At times I thought we should have been making a film about leeches and ticks, such was the rich and moist environment our party had to contend with deep in Budderoo National Park, near Robertson. But no, this was a project about a threatened species of plant, the Pomaderris walshii, one of a number of the Pomaderris genus marked for preservation through a major NSW Environmental Trust project.
We were blessed to have ABC TV’s Gardening Australia presenter, Costa Georgiadis, come along for the adventure. Even though he was there in an informal capacity, I gave him no choice but to get on camera and just be “curious Costa”. He laughed and said he’d do anything asked of him, and proved to be incredibly obliging, enthusiastic and as much fun as he is on the telly.
The leeches were literally being peeled off me by the scientists and rangers as I scrambled through the bush and shot the material. Filming the plants in cultivation back at Wollongong Botanic Garden later that afternoon was, needless to say, slightly less menacing. But I couldn’t understand how Costa didn’t even attract one leech in the National Park, and it made me think that even the smallest bush creatures somehow know to respect him.
I went back to Budderoo a day later to take some aerial footage with my unmanned aircraft, and at one stage the remote controller lost touch with the drone for an excruciating minute. Later that day when reviewing the footage I almost fell off the editing chair seeing the little quadcopter barely skim the top of a very tall eucalypt – missing by about 30 centimetres!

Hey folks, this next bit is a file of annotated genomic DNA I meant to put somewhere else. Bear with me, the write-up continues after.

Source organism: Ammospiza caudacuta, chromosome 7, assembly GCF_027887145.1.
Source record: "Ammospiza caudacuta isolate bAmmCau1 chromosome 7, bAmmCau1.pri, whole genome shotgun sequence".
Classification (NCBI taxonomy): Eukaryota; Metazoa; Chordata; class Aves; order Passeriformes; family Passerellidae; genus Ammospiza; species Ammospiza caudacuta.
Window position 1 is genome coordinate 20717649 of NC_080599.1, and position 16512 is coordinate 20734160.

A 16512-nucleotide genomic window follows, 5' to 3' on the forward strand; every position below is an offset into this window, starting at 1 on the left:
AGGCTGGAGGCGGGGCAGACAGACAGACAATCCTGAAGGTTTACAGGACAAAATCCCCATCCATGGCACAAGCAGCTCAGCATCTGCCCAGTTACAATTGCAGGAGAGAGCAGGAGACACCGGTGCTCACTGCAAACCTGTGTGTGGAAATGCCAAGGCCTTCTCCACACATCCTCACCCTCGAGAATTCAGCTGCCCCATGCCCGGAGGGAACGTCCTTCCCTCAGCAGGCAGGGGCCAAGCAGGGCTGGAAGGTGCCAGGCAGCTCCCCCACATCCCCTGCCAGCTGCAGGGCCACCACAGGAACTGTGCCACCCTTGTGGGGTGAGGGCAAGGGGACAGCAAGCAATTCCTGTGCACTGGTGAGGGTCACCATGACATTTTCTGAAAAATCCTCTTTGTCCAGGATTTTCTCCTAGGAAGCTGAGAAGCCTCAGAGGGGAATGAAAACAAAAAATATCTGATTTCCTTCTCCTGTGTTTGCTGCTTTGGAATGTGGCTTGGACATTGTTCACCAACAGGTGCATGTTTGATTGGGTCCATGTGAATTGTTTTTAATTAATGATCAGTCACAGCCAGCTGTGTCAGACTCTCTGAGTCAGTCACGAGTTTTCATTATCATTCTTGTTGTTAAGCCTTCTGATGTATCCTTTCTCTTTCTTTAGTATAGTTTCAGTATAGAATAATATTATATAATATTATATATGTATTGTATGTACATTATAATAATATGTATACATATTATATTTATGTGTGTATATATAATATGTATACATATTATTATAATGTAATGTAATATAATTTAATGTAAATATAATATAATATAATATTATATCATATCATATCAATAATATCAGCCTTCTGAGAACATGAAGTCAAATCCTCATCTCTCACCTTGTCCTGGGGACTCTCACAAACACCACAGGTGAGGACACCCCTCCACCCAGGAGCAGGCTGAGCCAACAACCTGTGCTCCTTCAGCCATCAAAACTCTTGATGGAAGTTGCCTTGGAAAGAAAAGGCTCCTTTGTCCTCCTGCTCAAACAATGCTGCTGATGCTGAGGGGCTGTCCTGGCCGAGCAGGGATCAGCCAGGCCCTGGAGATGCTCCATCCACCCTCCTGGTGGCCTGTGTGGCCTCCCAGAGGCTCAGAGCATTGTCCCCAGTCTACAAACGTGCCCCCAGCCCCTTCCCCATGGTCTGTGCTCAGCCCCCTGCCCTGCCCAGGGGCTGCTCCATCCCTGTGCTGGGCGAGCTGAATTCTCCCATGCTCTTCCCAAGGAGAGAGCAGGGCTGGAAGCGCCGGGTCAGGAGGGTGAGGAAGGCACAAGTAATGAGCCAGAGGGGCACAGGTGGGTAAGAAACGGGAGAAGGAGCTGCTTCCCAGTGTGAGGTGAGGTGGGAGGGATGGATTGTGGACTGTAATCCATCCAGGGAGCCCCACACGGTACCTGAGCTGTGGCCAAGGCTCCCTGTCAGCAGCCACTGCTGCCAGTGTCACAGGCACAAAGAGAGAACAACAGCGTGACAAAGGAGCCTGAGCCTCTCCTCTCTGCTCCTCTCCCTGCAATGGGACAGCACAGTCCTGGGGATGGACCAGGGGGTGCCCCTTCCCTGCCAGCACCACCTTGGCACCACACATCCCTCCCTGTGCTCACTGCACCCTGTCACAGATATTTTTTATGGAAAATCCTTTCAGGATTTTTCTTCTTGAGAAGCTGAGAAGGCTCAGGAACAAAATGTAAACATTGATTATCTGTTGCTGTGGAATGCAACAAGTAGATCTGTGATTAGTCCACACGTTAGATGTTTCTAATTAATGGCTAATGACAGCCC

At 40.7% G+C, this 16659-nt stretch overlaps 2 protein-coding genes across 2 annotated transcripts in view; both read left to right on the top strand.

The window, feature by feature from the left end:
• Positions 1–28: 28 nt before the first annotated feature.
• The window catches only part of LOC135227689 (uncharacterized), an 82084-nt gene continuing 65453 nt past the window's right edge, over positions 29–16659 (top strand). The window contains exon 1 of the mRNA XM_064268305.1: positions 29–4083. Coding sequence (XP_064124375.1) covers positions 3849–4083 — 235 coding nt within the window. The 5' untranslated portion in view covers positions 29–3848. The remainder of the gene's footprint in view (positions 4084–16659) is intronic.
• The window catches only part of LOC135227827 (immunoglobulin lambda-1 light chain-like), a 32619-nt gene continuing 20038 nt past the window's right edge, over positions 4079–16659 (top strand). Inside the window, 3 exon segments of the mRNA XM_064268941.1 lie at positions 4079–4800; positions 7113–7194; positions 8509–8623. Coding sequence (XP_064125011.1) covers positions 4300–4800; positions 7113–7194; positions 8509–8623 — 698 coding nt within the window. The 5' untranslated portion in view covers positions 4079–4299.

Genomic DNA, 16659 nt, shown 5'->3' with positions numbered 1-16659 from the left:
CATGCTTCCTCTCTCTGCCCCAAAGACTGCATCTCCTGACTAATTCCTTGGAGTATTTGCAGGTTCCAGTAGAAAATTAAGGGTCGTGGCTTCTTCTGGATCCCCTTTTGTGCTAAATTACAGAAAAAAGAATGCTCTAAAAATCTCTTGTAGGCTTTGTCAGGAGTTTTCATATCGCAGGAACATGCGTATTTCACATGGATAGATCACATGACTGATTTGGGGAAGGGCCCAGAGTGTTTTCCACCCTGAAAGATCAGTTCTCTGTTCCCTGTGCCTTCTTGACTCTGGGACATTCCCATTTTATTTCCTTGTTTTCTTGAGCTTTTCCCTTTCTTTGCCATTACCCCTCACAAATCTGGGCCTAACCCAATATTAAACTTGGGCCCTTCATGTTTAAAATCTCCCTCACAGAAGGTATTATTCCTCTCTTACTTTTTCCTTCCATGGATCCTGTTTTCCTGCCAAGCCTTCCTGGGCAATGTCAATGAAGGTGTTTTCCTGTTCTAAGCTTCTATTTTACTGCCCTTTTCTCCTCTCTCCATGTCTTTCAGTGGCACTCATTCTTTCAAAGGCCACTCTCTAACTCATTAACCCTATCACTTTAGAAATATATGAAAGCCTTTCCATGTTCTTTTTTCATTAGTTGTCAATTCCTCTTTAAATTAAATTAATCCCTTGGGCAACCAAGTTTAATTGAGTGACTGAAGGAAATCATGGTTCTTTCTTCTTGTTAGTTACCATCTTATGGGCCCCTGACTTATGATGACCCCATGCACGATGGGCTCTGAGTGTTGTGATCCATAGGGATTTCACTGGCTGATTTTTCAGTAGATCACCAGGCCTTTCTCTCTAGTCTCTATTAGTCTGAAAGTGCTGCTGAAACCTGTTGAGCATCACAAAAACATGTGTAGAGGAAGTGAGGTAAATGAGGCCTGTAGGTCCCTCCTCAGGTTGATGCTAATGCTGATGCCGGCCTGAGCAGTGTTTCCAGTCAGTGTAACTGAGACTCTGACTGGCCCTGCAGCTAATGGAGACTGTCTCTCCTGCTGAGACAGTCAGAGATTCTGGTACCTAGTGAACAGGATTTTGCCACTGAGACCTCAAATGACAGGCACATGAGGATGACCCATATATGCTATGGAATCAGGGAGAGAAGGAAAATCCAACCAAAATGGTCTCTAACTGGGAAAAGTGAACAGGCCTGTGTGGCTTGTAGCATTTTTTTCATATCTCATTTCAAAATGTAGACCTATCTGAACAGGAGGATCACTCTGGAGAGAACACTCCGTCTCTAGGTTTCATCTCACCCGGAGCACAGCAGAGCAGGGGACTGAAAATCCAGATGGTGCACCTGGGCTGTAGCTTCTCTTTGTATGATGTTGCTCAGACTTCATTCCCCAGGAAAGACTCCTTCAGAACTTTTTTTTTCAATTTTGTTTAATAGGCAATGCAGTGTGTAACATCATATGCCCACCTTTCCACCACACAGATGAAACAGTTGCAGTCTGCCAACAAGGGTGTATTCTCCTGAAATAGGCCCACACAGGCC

The future of the Pomaderris Walshii is in good hands, with the Australian National Botanic Gardens (ANBG) leading a collaborative partnership of government bodies, research institutions, national parks, land managers, custodians and botanic gardens all contributing to the Pomaderris conservation project funded by the NSW Environmental Trust. The three-year project will involve the collection of seed and cutting material from Pomaderris populations across NSW and the ACT.
P.S. If you want to feel really immersed in the bush, the 10 minute “director’s cut” of this film can be viewed here